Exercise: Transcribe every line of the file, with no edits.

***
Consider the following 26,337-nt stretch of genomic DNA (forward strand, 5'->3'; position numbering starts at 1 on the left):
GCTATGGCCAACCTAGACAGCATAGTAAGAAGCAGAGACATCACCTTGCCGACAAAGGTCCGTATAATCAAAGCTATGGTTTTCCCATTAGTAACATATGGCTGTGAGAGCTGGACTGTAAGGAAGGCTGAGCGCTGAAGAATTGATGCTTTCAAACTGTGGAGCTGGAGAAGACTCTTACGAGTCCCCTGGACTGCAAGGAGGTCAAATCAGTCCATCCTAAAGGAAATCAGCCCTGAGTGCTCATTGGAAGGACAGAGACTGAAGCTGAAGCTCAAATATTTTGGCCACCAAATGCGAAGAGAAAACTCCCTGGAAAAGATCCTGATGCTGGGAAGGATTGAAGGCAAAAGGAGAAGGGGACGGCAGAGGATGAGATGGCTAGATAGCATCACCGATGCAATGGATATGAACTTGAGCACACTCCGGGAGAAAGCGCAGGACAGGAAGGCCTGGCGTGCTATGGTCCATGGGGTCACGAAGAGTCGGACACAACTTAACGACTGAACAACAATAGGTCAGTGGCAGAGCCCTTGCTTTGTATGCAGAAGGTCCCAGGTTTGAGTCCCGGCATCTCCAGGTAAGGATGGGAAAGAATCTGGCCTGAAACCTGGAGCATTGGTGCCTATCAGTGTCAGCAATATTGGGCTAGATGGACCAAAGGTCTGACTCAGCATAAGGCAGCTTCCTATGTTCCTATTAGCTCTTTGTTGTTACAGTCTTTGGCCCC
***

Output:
Consider the following 26,337-nt stretch of genomic DNA (forward strand, 5'->3'; position numbering starts at 1 on the left):
GCTATGGCCAACCTAGACAGCATAGTAAGAAGCAGAGACATCACCTTGCCGACAAAGGTCCGTATAATCAAAGCTATGGTTTTCCCATTAGTAACATATGGCTGTGAGAGCTGGACTGTAAGGAAGGCTGAGCGCTGAAGAATTGATGCTTTCAAACTGTGGAGCTGGAGAAGACTCTTACGAGTCCCCTGGACTGCAAGGAGGTCAAATCAGTCCATCCTAAAGGAAATCAGCCCTGAGTGCTCATTGGAAGGACAGAGACTGAAGCTGAAGCTCAAATATTTTGGCCACCAAATGCGAAGAGAAAACTCCCTGGAAAAGATCCTGATGCTGGGAAGGATTGAAGGCAAAAGGAGAAGGGGACGGCAGAGGATGAGATGGCTAGATAGCATCACCGATGCAATGGATATGAACTTGAGCACACTCCGGGAGAAAGCGCAGGACAGGAAGGCCTGGCGTGCTATGGTCCATGGGGTCACGAAGAGTCGGACACAACTTAACGACTGAACAACAATAGGTCAGTGGCAGAGCCCTTGCTTTGTATGCAGAAGGTCCCAGGTTTGAGTCCCGGCATCTCCAGGTAAGGATGGGAAAGAATCTGGCCTGAAACCTGGAGCATTGGTGCCTATCAGTGTCAGCAATATTGGGCTAGATGGACCAAAGGTCTGACTCAGCATAAGGCAGCTTCCTATGTTCCTATTAGCTCTTTGTTGTTACAGTCTTTGGCCCC